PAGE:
The significance of the conventional phrase "ins and outs," as it is used here, depends on Lonergan's characterization of religious experience in terms of a being-in-love. By it he intends everything that is involved in our existential comportment toward God, or the divine, and fellow human beings.(33) In a word, being-in-love refers to the differentiation of consciousness Lonergan deems religious. "It is the type of consciousness that deliberates, makes judgments of value, decides, acts responsibly and freely. But it is this consciousness as brought to a fulfilment, as having undergone a conversion, as possessing a basis that may be broadened and deepened and heightened and enriched but not superseded."(34) Everything Lonergan implies by this nonsupersessional cultivation of being-in-love I take the liberty to identify as a being-out-of-love, modes of consciousness through which being-in-love comes to expression. We might recall here the realms of meaning previously mentioned and their respective differentiations of consciousness. In its undifferentiated, commonsensical mode, being-in-love "will express its reference to the transcendent both through sacred objects, places, times, and actions, and through the sacred offices of the shaman, the prophet, the lawgiver, the apostle, the priest, the preacher, the monk, the teacher."(35) As it begins to raise "special theoretical questions concerning divinity, the order of the universe, the destiny of mankind, and the lot of each individual," that is, questions of a syntactic-semantic nature, religious consciousness enters a theoretically differentiated state; in other words, it becomes acutely aware of the fact that its undifferentiated mode of being is ill-equipped to handle such questions.(36)
At this point the ambiguity of the phrase being-out-of-love comes to the fore. As undifferentiated, being-out-of-love is the spontaneous movement of being-in-love. "For one believes with the heart and so is justified, and one confesses with the mouth and so is saved" (Rom. 10:10). But as theoretically differentiated, as theoretically predisposed to explain its proper object "from the outside" (to use Apel's expression), being-in-love always risks falling out of love. This is the type of alienation Pascal presupposes when he demarcates the God of the philosophers from that of Abraham, Isaac and Jacob. Being-in-love is thus faced with a number of possibilities. Either it will (1) content itself with the quest for the conceptual (in)adequacy of the actus purus, alienating itself from the daunting and fascinating deity of undifferentiated consciousness and by that become, sadly and literally, a being-out-of-love; (2) take refuge in the representations of undifferentiated consciousness to bypass the conceptual quandaries of theoretically differentiated consciousness; or (3) reintegrate the "ins and outs" of love at an interiorly differentiated level, a level where conceptuality remains open to the inconceivable (the actus purus) and where "unknowing" need not mean uncouth.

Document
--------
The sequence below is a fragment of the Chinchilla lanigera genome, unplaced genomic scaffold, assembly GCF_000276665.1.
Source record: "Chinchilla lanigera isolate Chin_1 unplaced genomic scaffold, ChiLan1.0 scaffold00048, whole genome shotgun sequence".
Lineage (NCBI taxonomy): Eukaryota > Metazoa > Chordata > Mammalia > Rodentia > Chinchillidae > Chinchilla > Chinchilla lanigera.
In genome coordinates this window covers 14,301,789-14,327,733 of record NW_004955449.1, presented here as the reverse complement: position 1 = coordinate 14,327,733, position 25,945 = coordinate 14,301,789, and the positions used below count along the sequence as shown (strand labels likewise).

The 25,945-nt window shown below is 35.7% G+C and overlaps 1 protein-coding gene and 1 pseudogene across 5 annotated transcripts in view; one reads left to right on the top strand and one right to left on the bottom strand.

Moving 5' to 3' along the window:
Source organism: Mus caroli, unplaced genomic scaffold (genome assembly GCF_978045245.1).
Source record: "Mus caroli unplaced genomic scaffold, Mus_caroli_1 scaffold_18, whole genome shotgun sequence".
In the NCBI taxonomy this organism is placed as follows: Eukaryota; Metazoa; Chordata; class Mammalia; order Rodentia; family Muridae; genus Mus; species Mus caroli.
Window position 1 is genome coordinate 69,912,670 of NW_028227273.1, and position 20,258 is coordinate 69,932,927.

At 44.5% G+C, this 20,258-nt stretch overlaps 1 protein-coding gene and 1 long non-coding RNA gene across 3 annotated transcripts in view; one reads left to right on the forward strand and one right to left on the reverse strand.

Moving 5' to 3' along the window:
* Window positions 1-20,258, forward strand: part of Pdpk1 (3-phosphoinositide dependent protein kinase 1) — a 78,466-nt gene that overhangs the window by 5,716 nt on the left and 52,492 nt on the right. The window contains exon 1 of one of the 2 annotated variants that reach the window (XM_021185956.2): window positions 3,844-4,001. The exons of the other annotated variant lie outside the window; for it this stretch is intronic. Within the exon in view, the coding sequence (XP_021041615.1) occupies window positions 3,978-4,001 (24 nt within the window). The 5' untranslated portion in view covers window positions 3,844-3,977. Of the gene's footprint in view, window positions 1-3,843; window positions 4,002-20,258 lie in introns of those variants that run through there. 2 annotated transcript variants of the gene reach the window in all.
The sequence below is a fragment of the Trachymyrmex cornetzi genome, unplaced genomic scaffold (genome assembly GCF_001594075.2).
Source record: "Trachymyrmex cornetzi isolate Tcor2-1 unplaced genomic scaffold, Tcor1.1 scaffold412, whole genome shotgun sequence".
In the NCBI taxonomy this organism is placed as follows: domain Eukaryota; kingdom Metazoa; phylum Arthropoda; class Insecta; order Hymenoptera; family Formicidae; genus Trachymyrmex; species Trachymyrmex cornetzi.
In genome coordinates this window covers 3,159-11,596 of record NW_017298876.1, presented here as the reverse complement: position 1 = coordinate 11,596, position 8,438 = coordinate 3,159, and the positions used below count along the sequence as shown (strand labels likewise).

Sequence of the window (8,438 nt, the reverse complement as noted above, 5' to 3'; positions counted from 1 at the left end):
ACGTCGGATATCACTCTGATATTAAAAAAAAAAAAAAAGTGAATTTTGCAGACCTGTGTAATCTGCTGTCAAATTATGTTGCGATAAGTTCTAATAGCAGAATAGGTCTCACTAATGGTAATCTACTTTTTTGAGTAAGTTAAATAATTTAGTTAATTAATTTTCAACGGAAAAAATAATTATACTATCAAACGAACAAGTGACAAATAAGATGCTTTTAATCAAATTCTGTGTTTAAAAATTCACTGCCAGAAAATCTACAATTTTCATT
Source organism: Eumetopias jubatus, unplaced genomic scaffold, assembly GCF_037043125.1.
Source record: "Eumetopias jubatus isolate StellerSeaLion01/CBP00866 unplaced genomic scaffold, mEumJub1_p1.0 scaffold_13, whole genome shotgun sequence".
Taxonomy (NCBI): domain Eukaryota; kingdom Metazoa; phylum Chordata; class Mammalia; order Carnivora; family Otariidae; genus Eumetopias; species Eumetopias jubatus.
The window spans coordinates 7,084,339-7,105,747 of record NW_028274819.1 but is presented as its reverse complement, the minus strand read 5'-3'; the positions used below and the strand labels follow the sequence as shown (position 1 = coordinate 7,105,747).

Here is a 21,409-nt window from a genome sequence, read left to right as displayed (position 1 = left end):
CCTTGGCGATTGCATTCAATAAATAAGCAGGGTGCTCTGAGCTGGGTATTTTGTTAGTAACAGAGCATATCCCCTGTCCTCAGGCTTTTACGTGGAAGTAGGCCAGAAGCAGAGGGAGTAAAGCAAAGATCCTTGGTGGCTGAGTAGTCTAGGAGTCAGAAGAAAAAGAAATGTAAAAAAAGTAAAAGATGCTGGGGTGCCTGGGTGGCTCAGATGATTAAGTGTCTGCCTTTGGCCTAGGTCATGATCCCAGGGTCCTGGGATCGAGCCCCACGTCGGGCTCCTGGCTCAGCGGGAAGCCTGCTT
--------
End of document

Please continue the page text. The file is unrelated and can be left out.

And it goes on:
Lonergan understands the withdrawal into interiority as the condition of the possibility for such a reintegration, which is a pragmatic achievement. If being-in-love is not to lapse into some lifeless religious orthodoxy or hazy liberalism or some well-meaning yet irreparable obscurantism, it must turn aside at least momentarily from the logical implications of its objects, expressed commonsensically or theoretically, to the one for whom such objects were (and perhaps continue to be) existentially meaningful in the first place. This is a precondition for putting new wine into fresh wineskins (Luke 5:38). Although Lonergan avoids confusing the concerns of interiority with those of transcendence, the realm of meaning within which religiously differentiated consciousness is brought to term and is "cultivated by a life of prayer and self-denial,"(37) he suggests that inattention to the dynamics of interiority may explain why objectifying moves within the realm of transcendence are so often truncated, exaggerated. Interiority, then, serves as a kind of halfway house between the realms of theory and transcendence, in which the concerns of undifferentiated and theoretically differentiated consciousness may be preserved in their difference and carried forward "to a fuller realization within a richer context."(38) As with scientifically syntactic-semantic theorizing about semiosis, interiority may serve as the religiously sensitive testing ground for syntactic-semantic theorizing about religious semiosis, be it theological, philosophical, sociological or whatever.
If interiorly differentiated consciousness is "a grasp of transcendental
method"(39) in relation to scientific inquiry,
then interiorly differentiated being-in-and-out-of-love is a grasp of transcendental
method in relation to religious experience and its contents. In both instances,
the "withdrawal into interiority is not an end in itself." It is but a
withdrawal for return. "From it one returns to the realms of common sense
and theory with the ability to meet the methodical exigence."(40)
However, introducing method and the methodical exigence into the discussion
complicates matters, especially in the wake of contemporary deconstructions
of methodical rationality. Jerome A. Miller captures this climate well
when characterizing method in the following terms: